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LOCATION: Recipes >> Preserving >> Fig Preserves

Print this Recipe    Fig Preserves

Makes 2 pints

3 pounds firm ripe figs, about 9 cups (makes sure they are as fresh and
unblemished as possible).
4 cups granulated sugar
1 cup water
1/2-1 tsp. lemon juice or 1 slice of lemon per pint, if canning

If canning, assemble all utensils before starting. You will need
a water bath canner with a rack and lid or a very deep pot with a
rack and lid; the pot must be deep enough to cover the upright jars
(sitting on the rack) with 1-2 inches of water and still allow
space for brisk boiling once the pan is covered. You will also
need two freshly scrubbed pint-size canning jars, metal rings,brand
new self-sealing lids and a few clean dish towels. Fill the canner
or pot with water and bring to a near boil before beginning to fill
the jars with the preserves. Have extra boiling water ready in case
you have to add more water to the canner once the jars are in it.

In another pot, submerge the clean jars in water and sterilize by
boiling as directed y the manufacturer, but for a minimum of 15-20
minutes. Leave the jars in the hot water until ready to fill. Wash
and boil lids and rings according to manufacturer's directions.

Wash the figs thoroughly in a large pot or bowl of cool tap water,
removing any blemishes. Drain well then wash again. Drain well and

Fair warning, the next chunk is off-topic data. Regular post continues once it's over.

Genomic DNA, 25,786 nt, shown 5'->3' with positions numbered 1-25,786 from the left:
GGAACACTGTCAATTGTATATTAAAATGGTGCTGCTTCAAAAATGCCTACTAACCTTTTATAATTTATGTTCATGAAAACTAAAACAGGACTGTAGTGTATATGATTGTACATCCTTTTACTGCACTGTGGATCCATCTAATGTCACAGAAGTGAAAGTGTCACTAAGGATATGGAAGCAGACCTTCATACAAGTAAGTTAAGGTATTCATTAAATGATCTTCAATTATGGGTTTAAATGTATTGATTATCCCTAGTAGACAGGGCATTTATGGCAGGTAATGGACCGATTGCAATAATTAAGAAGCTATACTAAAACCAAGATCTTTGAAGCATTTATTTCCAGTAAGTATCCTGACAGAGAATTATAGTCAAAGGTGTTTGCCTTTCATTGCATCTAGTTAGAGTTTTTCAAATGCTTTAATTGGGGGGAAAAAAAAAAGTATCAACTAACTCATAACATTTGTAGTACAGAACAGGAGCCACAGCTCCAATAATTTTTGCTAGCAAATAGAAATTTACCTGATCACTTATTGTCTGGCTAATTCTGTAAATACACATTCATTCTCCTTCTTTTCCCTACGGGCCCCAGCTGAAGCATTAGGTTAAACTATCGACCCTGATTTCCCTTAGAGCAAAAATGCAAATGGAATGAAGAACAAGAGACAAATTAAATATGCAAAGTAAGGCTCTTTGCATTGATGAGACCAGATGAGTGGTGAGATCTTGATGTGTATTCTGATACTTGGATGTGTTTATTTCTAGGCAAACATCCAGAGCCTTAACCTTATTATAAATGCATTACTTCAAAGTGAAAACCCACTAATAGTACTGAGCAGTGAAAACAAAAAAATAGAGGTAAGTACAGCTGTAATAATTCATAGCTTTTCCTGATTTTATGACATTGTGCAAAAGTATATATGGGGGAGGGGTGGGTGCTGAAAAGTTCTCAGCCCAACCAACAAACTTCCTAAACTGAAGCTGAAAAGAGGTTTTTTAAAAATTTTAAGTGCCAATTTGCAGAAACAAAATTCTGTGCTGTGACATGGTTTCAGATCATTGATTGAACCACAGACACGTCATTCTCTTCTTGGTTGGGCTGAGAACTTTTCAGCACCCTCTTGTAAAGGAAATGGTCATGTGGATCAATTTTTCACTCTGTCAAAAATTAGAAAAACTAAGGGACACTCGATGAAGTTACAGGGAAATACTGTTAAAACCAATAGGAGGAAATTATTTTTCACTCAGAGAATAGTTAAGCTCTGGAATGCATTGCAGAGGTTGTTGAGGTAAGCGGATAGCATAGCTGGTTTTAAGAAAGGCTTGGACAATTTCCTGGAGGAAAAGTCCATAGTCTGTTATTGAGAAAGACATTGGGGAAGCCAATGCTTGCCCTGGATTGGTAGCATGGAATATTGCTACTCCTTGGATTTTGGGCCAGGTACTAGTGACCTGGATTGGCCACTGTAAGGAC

trim off stems. Combine all ingredients (except lemon) in a 5 1/2
quart stainless steel, unchipped enamel or Pyrex saucepan. Bring
to boil over high heat, stirring occasionally. Continue boiling
while you skim off all the yellowish foam from the surface of the
mixture. This will take about 10 minutes to do because the yellow
foam continues to develop. A less dense purple foam-actually just
lots of bigger boiling bubbles-may also develop; this is easy to
distinguish from the thick yellowish foam and does not require
skimming.

Reduce heat to med. and cook about 50 minutes, stirring and scraping
the pan bottom occasionally (more toward the end of cooking time)
so mixture will not scorch. Skim any additional foam as it develops.
(NOTE: If mixture gets very thick and you still have additional
cooking time, add 2-4 Tbsp more water as needed. If it rained the
night before the figs were picked they will be juicier and you
probably will not need the extra water). By the end of the cooking
time, the mixture should be very thick and most if not all of the
figs should be reduced to a puree. Remove from heat. If canning
the preserves, stir in the lemon juice or slices.

Place the very hot jars on a wooden surface or folded towels and
immediately spoon the hot fig mixture into the jars up to 1/2" from
the rims, packing the mixture down fairly tightly. (If using lemon
slices, be sure to put a slice in each jar). Let jars sit just a
few seconds to let the preserves settle and expel the air bubbles.
Then promptly wipe the rims well with a clean, damp cloth and place
hot lids on top with the sealing compound down; screw on the metal
rings firmly but not too tight.

Immediately place filled jars upright on the rack in the water-bath
canner filled with hot but not boiling water. Arrange the jars so
they don't touch each other or the sides of the pot. If necessary
add boiling water around but not on jars to cover jar tops by 1-2".
Cover pan and bring water to a rolling boil over high heat. Then
boil 45 minutes for pints or 50 minutes for quarts. Immediately
remove jars with canning tongs and place upright and at least 2"
apart on a wooden surface or on a folded towel to cool at room
temperature, away from drafts. Do not cover jars.

Once are completely cooled, test for an airtight seal by pressing
down on the center of each lid. Lid should stay down. Label and
date the jars then store upright in a cool, dark and dry room. The
preserves are ready to eat immediately. Refirgerate after opening.

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